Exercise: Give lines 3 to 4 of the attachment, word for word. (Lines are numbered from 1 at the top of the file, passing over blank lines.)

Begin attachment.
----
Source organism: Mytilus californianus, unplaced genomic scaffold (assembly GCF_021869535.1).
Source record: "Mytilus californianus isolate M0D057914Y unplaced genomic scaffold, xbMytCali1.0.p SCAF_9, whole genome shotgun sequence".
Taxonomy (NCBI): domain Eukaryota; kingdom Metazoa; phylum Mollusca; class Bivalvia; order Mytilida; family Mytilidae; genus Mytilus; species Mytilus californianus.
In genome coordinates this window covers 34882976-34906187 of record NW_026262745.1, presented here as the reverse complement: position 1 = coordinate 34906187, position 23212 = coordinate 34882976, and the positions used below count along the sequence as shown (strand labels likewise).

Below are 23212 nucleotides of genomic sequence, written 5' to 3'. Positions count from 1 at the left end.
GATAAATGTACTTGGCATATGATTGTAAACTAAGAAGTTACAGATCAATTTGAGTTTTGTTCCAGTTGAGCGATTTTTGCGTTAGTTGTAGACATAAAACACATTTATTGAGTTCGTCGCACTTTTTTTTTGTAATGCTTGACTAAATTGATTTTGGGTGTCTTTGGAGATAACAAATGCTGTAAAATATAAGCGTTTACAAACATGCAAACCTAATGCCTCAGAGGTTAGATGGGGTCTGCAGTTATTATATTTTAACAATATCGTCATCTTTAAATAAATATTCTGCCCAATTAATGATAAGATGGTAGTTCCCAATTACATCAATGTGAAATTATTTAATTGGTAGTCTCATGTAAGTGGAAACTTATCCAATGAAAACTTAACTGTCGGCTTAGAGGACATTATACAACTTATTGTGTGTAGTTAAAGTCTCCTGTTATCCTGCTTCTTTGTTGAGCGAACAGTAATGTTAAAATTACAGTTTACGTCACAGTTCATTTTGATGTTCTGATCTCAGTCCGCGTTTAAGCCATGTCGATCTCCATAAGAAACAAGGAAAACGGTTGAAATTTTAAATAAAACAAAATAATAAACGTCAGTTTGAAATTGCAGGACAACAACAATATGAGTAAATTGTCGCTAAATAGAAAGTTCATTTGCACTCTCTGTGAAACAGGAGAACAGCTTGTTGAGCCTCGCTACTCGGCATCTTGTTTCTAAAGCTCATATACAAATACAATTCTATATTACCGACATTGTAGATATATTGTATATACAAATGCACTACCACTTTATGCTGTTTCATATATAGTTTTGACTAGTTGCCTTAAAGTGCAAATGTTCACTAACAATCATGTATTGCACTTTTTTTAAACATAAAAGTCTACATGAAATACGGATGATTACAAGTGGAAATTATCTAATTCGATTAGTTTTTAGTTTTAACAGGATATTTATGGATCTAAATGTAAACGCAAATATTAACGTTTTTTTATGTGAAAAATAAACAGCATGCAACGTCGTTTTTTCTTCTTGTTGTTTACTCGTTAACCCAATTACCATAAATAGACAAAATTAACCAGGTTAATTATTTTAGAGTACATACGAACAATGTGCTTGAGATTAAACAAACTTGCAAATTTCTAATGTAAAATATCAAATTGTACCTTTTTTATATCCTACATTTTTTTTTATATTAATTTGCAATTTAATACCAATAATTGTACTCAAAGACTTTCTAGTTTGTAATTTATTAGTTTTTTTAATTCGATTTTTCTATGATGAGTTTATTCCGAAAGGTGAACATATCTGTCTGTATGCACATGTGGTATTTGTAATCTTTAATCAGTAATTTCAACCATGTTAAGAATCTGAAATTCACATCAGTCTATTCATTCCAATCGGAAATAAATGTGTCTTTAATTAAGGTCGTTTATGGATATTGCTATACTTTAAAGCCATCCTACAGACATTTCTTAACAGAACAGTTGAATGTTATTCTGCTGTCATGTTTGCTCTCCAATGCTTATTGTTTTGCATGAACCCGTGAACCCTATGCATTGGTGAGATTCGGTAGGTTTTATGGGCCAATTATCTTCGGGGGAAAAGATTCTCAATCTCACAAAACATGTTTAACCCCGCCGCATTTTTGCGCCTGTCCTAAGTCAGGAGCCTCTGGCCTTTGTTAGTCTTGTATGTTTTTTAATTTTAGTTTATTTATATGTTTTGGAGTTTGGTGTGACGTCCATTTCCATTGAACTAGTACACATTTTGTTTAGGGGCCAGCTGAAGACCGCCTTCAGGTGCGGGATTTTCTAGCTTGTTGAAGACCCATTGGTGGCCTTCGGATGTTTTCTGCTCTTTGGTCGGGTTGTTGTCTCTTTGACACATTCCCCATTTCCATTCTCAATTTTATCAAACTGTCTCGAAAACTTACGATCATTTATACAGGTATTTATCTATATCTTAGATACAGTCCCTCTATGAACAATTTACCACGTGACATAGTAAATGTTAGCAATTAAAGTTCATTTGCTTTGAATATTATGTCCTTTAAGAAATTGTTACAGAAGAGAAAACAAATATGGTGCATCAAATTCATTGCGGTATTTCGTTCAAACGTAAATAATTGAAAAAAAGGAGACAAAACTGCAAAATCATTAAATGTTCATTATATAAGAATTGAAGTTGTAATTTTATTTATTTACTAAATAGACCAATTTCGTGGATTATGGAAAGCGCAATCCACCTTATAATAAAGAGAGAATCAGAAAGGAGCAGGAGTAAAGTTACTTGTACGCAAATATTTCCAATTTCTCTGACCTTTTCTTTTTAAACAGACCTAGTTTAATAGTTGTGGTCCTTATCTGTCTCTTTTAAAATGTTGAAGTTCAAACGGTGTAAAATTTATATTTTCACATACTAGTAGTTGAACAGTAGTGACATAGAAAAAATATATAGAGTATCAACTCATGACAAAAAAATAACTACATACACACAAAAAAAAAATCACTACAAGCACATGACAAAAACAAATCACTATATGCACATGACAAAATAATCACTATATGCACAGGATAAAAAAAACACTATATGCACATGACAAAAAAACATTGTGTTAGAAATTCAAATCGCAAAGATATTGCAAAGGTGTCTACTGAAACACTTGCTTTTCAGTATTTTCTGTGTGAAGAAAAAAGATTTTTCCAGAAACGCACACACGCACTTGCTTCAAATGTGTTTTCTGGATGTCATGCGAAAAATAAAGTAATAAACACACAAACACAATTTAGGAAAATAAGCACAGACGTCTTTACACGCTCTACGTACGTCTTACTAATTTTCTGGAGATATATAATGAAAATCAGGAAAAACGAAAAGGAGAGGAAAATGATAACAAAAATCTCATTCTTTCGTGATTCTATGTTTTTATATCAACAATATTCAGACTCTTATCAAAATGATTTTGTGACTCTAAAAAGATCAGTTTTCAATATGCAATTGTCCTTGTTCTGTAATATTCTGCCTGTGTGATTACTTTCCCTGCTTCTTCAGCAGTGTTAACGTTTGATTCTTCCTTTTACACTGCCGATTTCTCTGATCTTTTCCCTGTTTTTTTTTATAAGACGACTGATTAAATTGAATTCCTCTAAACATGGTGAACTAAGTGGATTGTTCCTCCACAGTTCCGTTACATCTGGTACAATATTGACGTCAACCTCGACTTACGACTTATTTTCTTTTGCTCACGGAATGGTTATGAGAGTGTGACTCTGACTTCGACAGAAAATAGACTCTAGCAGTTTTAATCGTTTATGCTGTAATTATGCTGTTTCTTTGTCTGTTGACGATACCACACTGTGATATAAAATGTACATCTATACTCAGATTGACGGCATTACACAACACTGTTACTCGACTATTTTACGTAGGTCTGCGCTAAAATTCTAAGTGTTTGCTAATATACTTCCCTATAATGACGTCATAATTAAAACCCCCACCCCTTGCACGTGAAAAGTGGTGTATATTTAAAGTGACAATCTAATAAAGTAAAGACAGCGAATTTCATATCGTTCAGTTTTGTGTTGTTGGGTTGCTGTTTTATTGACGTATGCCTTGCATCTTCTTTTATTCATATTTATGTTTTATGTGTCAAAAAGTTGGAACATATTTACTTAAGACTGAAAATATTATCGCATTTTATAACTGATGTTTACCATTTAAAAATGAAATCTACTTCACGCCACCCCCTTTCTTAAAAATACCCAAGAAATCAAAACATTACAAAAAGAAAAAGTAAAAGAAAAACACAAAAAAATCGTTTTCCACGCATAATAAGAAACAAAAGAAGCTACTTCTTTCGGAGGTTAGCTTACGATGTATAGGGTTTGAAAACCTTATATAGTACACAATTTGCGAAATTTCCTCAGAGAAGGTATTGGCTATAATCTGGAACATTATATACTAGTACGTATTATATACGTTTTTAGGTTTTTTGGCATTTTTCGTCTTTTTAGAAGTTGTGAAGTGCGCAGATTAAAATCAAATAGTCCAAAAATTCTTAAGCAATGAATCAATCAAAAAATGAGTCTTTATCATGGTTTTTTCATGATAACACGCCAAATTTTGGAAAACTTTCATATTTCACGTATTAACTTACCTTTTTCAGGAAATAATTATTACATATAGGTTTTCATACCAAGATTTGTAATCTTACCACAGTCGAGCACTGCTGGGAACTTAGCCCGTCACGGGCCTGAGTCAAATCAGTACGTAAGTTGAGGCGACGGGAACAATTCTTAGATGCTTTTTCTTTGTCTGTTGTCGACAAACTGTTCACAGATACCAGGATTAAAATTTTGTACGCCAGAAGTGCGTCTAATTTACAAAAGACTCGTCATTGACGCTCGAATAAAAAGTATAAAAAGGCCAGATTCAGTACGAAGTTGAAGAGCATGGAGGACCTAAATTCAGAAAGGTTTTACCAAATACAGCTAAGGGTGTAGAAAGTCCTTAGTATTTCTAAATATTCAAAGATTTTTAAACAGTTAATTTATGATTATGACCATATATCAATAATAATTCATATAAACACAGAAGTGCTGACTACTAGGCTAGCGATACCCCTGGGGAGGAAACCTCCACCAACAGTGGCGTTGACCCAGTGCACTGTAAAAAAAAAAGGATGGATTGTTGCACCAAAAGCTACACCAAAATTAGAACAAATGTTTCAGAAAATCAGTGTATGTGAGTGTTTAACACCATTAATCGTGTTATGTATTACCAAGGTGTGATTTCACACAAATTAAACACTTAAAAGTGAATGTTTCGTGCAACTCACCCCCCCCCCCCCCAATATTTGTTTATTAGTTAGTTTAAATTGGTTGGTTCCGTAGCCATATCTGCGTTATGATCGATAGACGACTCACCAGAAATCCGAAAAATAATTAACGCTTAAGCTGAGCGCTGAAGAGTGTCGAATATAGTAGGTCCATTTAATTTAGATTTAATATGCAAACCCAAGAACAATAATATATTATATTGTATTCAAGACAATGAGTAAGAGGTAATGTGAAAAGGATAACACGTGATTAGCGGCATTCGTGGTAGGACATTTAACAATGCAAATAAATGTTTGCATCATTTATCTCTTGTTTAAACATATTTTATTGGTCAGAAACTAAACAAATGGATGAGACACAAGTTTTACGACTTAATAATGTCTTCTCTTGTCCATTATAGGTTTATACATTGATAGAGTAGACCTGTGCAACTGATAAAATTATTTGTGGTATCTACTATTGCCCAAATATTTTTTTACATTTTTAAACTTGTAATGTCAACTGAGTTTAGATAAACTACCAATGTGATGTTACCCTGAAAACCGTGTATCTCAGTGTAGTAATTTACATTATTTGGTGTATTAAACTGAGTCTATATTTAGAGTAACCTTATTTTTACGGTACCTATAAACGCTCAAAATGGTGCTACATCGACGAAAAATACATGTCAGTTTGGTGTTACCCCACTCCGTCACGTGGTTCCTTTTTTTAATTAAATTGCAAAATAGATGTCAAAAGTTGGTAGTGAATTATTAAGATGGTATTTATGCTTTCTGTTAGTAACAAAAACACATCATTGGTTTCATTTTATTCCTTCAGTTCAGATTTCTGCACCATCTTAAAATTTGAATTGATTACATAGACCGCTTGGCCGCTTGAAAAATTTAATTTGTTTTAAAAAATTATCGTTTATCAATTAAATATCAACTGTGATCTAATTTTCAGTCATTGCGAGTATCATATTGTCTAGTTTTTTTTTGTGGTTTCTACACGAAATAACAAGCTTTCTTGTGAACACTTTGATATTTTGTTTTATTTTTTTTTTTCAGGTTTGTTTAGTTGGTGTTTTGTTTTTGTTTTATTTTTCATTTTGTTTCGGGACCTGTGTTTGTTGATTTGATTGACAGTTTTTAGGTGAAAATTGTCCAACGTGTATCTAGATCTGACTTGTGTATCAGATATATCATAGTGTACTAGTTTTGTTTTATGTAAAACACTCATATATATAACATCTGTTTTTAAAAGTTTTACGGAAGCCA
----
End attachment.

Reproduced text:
Taxonomy (NCBI): domain Eukaryota; kingdom Metazoa; phylum Mollusca; class Bivalvia; order Mytilida; family Mytilidae; genus Mytilus; species Mytilus californianus.
In genome coordinates this window covers 34882976-34906187 of record NW_026262745.1, presented here as the reverse complement: position 1 = coordinate 34906187, position 23212 = coordinate 34882976, and the positions used below count along the sequence as shown (strand labels likewise).